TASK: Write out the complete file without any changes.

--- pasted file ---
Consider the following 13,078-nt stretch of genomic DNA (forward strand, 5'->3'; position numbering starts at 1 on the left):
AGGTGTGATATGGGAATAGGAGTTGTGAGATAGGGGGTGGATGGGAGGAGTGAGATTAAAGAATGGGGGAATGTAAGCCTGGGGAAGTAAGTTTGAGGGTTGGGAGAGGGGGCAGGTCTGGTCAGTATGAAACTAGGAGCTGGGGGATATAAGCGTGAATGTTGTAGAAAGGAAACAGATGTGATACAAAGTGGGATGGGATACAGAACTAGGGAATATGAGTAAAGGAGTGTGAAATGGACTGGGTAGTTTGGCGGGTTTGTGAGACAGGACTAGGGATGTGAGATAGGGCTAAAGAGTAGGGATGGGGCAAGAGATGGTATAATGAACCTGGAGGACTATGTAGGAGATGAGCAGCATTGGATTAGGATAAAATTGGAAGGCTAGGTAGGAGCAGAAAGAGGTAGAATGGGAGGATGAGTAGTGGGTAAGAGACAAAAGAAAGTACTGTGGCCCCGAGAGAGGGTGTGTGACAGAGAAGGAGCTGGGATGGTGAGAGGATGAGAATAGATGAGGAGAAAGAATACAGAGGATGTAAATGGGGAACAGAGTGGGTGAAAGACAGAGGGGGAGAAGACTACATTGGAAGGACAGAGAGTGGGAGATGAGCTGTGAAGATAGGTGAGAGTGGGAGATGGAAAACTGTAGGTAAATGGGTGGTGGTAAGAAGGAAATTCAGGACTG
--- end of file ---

Consider the following 13,078-nt stretch of genomic DNA (forward strand, 5'->3'; position numbering starts at 1 on the left):
AGGTGTGATATGGGAATAGGAGTTGTGAGATAGGGGGTGGATGGGAGGAGTGAGATTAAAGAATGGGGGAATGTAAGCCTGGGGAAGTAAGTTTGAGGGTTGGGAGAGGGGGCAGGTCTGGTCAGTATGAAACTAGGAGCTGGGGGATATAAGCGTGAATGTTGTAGAAAGGAAACAGATGTGATACAAAGTGGGATGGGATACAGAACTAGGGAATATGAGTAAAGGAGTGTGAAATGGACTGGGTAGTTTGGCGGGTTTGTGAGACAGGACTAGGGATGTGAGATAGGGCTAAAGAGTAGGGATGGGGCAAGAGATGGTATAATGAACCTGGAGGACTATGTAGGAGATGAGCAGCATTGGATTAGGATAAAATTGGAAGGCTAGGTAGGAGCAGAAAGAGGTAGAATGGGAGGATGAGTAGTGGGTAAGAGACAAAAGAAAGTACTGTGGCCCCGAGAGAGGGTGTGTGACAGAGAAGGAGCTGGGATGGTGAGAGGATGAGAATAGATGAGGAGAAAGAATACAGAGGATGTAAATGGGGAACAGAGTGGGTGAAAGACAGAGGGGGAGAAGACTACATTGGAAGGACAGAGAGTGGGAGATGAGCTGTGAAGATAGGTGAGAGTGGGAGATGGAAAACTGTAGGTAAATGGGTGGTGGTAAGAAGGAAATTCAGGACTG